Taiwanese government officials are capitalising on her popularity.
The film was a hit in South Korea and Apple Daily reported that the actress has been appointed a tourism ambassador to attract Korean visitors to Taipei.
Judging from her acting resume, it is safe to say her appeal lies in her wide-eyed innocence.
So far, she has been cast as the girl-next-door type in her three projects.
Both Lee Si-ying of Cafe. Waiting. Love and Truly Lin of Our Times were students pining for love.
In Taste Of Love, she is bubbly tour guide Yeh Hsiao-ho, who loves to help people and hunt down good food.
Some might find the wholesome image limiting, but the level-headed actress sees it from a different perspective.
She said: "There are 100 types of girl-next-door. So far, I've portrayed only three types. Someone once asked me if I'm worried about being stereotyped as a student. To me, I'm treasuring the fact that I can still wear a uniform and look convincing as a student."
In her latest project, she puts on a uniform again as she returns to a school setting in the Chinese fantasy romance Proud Of Love.
She is reportedly in Beijing filming the Web drama, which will be available on major Chinese video-streaming site Youku Tudou in September.
While there are plenty of overseas opportunities beckoning, ultimately, home is where her heart is.
Lamenting the lack of family time due to her long filming hours, she said: "During my school days, I used to think it was boring to return home after school. Now when I'm tired at work or overseas filming, I miss home. After entering the workforce, I now know why people say that home is a safe harbour."
The only child is the pride and joy of her mother, a former airstewardess, and father, a former school discipline master.
She said: "My parents are really supportive. My mother makes it a point to keep newspaper articles about me."
Die-hard male fans will be disappointed to learn that she has another pillar of support - her long- time high-school sweetheart.
Coy about revealing too much, she would only say: "Sometimes my boyfriend visits me on the film set. That small gesture is a source of strength for me."
Just as bubbly as her roles, but so much wiser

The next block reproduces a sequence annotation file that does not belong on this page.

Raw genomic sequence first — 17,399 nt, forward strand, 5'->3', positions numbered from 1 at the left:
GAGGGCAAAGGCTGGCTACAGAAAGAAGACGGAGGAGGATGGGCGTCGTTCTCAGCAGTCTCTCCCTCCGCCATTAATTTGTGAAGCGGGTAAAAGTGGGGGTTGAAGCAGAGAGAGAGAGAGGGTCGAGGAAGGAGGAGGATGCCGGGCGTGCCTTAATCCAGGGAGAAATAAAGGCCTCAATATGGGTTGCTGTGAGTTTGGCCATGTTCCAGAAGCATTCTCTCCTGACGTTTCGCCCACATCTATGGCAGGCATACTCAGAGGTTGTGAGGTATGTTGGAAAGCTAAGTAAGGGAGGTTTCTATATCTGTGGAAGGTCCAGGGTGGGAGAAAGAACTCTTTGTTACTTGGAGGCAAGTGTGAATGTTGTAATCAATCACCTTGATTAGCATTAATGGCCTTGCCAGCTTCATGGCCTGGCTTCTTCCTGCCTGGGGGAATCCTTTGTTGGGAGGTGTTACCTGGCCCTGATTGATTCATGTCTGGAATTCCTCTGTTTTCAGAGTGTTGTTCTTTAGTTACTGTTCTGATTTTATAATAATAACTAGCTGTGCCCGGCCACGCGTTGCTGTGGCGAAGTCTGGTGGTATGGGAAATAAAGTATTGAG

In last year's hit nostalgic Korean drama Reply 1988, Lee Hyeri was quite literally the girl-next-door, as the show revolved around the lives of her bubbly character Sung Deok Sun and her family and neighbours.
The show helped to distinguish the Girl's Day member from the many other K-pop starlets out there.
In her follow-up role, the actress stuck to the tried- and-tested by playing Jeong Geu Rin, the eager manager of a rookie band in K-drama Entertainer.
On the surface, the two characters boast the same sunshine personality.
In an e-mail interview, Lee, 21, said: "I like that the two roles are similar yet so different at the same time. Geu Rin comes from a broken family and has to pick up the broken pieces in order to move forward. There's some kind of sadness in her.
"Deok Sun, on the other hand, is just very cheerful. The word I would use to describe her is naive. She is young and free. Even though she was poor, she had everything she needed."
The K-popster's indelible performance in ratings blockbuster Reply 1988 has certainly left an impression on viewers.
"I was out buying food and this group of ahjummas (aunties in Korean) came up to me and called me Deok Sun, like I was their daughter," said the performer, who debuted as a member of girl group Girl's Day in 2010.
Her affinity with audiences has turned her into a top bankable star. Korea Times reported that she earned almost six billion won (S$7 million) by starring in more than 20 advertisements.
In one, the doe-eyed lass beckons viewers to buy chocolates. In another, she is working out in trendy sportswear and shoes.
In real life, she bears more than a passing similarity to the fun-loving academically challenged Sung.
She said: "We laugh a lot and we are spontaneous. Deok Sun, like me, is learning about the world every day, but not through books." For her role as a newbie manager navigating show business, she did not need to refer to any textbooks as she could easily observe her work environment.
And her acting stint has made her realise the challenges of being the minder of a K-pop group.